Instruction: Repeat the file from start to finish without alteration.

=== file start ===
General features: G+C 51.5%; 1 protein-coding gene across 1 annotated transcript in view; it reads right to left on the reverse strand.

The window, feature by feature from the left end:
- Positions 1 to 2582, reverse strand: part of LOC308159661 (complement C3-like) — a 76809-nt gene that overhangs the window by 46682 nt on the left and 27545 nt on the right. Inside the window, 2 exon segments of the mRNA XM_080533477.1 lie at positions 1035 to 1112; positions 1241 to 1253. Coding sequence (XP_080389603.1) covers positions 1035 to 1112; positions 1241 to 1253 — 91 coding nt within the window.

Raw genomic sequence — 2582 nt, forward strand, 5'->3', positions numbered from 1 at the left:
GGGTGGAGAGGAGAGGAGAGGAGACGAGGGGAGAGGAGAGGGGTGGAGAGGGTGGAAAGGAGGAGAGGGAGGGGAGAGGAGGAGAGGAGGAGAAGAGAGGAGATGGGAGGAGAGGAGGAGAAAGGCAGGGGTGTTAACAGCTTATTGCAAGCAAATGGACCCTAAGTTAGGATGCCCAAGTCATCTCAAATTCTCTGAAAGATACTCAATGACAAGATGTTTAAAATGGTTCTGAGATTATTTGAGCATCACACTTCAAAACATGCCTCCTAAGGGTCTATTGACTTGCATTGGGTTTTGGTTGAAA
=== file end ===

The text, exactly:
General features: G+C 51.5%; 1 protein-coding gene across 1 annotated transcript in view; it reads right to left on the reverse strand.

The window, feature by feature from the left end:
- Positions 1 to 2582, reverse strand: part of LOC308159661 (complement C3-like) — a 76809-nt gene that overhangs the window by 46682 nt on the left and 27545 nt on the right. Inside the window, 2 exon segments of the mRNA XM_080533477.1 lie at positions 1035 to 1112; positions 1241 to 1253. Coding sequence (XP_080389603.1) covers positions 1035 to 1112; positions 1241 to 1253 — 91 coding nt within the window.

Raw genomic sequence — 2582 nt, forward strand, 5'->3', positions numbered from 1 at the left:
GGGTGGAGAGGAGAGGAGAGGAGACGAGGGGAGAGGAGAGGGGTGGAGAGGGTGGAAAGGAGGAGAGGGAGGGGAGAGGAGGAGAGGAGGAGAAGAGAGGAGATGGGAGGAGAGGAGGAGAAAGGCAGGGGTGTTAACAGCTTATTGCAAGCAAATGGACCCTAAGTTAGGATGCCCAAGTCATCTCAAATTCTCTGAAAGATACTCAATGACAAGATGTTTAAAATGGTTCTGAGATTATTTGAGCATCACACTTCAAAACATGCCTCCTAAGGGTCTATTGACTTGCATTGGGTTTTGGTTGAAA